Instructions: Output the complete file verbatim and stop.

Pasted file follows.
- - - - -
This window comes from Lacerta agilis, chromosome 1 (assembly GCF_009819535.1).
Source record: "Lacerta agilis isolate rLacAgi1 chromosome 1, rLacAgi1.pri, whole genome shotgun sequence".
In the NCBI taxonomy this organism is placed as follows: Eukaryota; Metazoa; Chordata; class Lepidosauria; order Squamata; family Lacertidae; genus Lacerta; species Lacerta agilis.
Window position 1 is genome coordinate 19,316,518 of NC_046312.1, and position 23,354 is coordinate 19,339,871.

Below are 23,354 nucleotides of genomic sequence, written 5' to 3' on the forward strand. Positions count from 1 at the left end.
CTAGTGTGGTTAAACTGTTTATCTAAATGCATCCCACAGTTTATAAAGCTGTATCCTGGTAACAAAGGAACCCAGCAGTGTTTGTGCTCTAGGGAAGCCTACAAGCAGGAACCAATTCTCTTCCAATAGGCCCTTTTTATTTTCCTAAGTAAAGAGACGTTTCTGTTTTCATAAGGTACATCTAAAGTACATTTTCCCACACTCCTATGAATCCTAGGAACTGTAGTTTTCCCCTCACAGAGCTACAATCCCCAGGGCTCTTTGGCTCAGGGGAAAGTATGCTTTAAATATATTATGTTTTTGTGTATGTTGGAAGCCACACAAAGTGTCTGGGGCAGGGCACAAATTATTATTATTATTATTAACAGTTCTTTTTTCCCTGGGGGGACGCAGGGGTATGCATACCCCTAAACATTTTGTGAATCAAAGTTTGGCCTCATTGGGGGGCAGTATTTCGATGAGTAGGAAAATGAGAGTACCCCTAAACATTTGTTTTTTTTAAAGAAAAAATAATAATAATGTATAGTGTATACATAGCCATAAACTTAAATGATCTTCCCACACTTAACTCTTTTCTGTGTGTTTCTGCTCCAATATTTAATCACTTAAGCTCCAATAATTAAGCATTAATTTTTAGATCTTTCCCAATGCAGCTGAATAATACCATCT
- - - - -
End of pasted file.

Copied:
This window comes from Lacerta agilis, chromosome 1 (assembly GCF_009819535.1).
Source record: "Lacerta agilis isolate rLacAgi1 chromosome 1, rLacAgi1.pri, whole genome shotgun sequence".
In the NCBI taxonomy this organism is placed as follows: Eukaryota; Metazoa; Chordata; class Lepidosauria; order Squamata; family Lacertidae; genus Lacerta; species Lacerta agilis.
Window position 1 is genome coordinate 19,316,518 of NC_046312.1, and position 23,354 is coordinate 19,339,871.

Below are 23,354 nucleotides of genomic sequence, written 5' to 3' on the forward strand. Positions count from 1 at the left end.
CTAGTGTGGTTAAACTGTTTATCTAAATGCATCCCACAGTTTATAAAGCTGTATCCTGGTAACAAAGGAACCCAGCAGTGTTTGTGCTCTAGGGAAGCCTACAAGCAGGAACCAATTCTCTTCCAATAGGCCCTTTTTATTTTCCTAAGTAAAGAGACGTTTCTGTTTTCATAAGGTACATCTAAAGTACATTTTCCCACACTCCTATGAATCCTAGGAACTGTAGTTTTCCCCTCACAGAGCTACAATCCCCAGGGCTCTTTGGCTCAGGGGAAAGTATGCTTTAAATATATTATGTTTTTGTGTATGTTGGAAGCCACACAAAGTGTCTGGGGCAGGGCACAAATTATTATTATTATTATTAACAGTTCTTTTTTCCCTGGGGGGACGCAGGGGTATGCATACCCCTAAACATTTTGTGAATCAAAGTTTGGCCTCATTGGGGGGCAGTATTTCGATGAGTAGGAAAATGAGAGTACCCCTAAACATTTGTTTTTTTTAAAGAAAAAATAATAATAATGTATAGTGTATACATAGCCATAAACTTAAATGATCTTCCCACACTTAACTCTTTTCTGTGTGTTTCTGCTCCAATATTTAATCACTTAAGCTCCAATAATTAAGCATTAATTTTTAGATCTTTCCCAATGCAGCTGAATAATACCATCT